Therefor at the homefront it simply lost a lot of its credibility. It is simply nearly completely focussed on social stuff not on the economics. Look at the 'Greek' reporting it is mainly 'poor people',, but not that via contagion the EZ might be tanked (with disastrous consequences for the UK). That woman that reports on economy clearly knows what she is talking about, but the rest is simply looking at social problems that should be solved (and absolutely not how to pay for them).
    Outside the UK that process has just recently started. Simply seen increasingly as a biased institution both on the UK and on world news. Rest of the media is also crap (or worse) so it doesnot get that much attention.

    Anyway it looks to be the media's perception that their clients want mainly good news at the moment. So from left to right (Bloomie for instance) the news is often spinned positively.
    Apparently even the media that should know are not willing to tell outright that the way things were might be over.

    Of course next to the terrible drop in standards all over the media. We get the news much faster these days but in return therefor it is usually crap. It is not only the financing that is the problem. It is imho mainly that news has become 'marketinged'. Meaning it has moved from targetgroups: elite, educated middleclasses and workingclass with a desire for progress to the moronic part of society.
    In the process forgetting that there is no businessmodel known (for papers mainly) that works at that part of the market (under the present conditions).

    Same with the BBC with its platform for popular support eroding fast. You neednot be a rocket scientist to predict that likely the taxpayer funding is not far from getting under heavy scrutiny.

  4. The flatlining of economic output whilst employment rises is a bit of a mystery for all concerned. I was at a regional Bank of England briefing last month and the BoE spokesman did not offer a reason for the trend - maybe as he was concerned about getting into the realms of politics.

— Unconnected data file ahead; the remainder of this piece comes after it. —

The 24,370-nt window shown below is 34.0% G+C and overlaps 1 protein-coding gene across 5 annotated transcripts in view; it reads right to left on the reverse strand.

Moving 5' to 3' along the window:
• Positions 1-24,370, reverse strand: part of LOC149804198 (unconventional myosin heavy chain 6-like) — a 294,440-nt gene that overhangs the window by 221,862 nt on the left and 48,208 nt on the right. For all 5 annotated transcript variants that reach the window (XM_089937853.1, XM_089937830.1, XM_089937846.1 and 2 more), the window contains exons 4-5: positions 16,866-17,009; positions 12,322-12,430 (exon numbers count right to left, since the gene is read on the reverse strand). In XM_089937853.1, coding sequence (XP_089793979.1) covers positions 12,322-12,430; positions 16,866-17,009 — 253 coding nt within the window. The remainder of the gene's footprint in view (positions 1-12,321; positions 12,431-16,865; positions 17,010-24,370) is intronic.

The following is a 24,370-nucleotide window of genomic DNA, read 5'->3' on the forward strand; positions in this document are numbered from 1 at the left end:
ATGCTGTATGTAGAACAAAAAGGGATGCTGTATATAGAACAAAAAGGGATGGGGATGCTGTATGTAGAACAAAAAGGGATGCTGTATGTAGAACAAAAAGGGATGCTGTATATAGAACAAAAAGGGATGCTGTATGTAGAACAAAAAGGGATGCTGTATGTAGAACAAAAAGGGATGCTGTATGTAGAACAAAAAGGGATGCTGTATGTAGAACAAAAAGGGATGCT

The only theory offred to explain it I have heard is from John Redwood's diary: "It could be a rebalancing of the economy". Presumably away from Finance and towards more lower level manaufacturing/service jobs. A world with fewer casino bankers and more worthwhile jobs doesn't sound too bad.

    No doubt we will find out at some stage when someone offers us some meaningful statistics.

    1. As Redwood mentiones is what happens in the US. The number of family size wages fulltime jobs declines while the number of parttime low wages jobs is increasing. Jobs increase mainly in the traditionally low paid sectors.
      Result no. of jobs goes up, but economic output goes up much less than that (taking productivity into consideration).

      Usually the 2 economies are not that different.
      However in the US you got the Ba-care issue. Which makes it attractive for employers to hire say 2 parttime workers (but both counted as fulltime likely for unemployment figures) iso 1 real fulltime. This is typically US. Look at employment figures of this year.

      Next move to automation (and new economy Internetshopping and such) (which works in the other direction).

      Another important one in the US is decline of workforce (relative to population even when taking into account aging).

  5. Productivity measures in a service economy are weird beasties. If lawyers and accountants fees go down, due to increased competition, then that is surely a good thing, yet it would should up as declining productivity, as the value of a service is whatever you pay for it.

    On the other hand, if doctors charge more for their services we call it "inflation" not "productivity increase" because of the weird NHS accounting that assigns a nominal value/cost to operations.

    In an old school manufacturing economy its pretty safe to assume that lower productivity will lead to lower real wages. In a modern service economy causality runs in the other direction, and falling real wages mean productivity is less by definition.

    So I would not pay much attention to "productivity" if I were you.

  6. The particular flatlining of monetary end result even though work rises is a bit of a mystery for many anxious. I had been with a regional Standard bank associated with England briefing last month and also the BoE spokesperson did not offer a cause of the excitement : possibly as they ended up being concerned about engaging in the particular area associated with governmental rs gold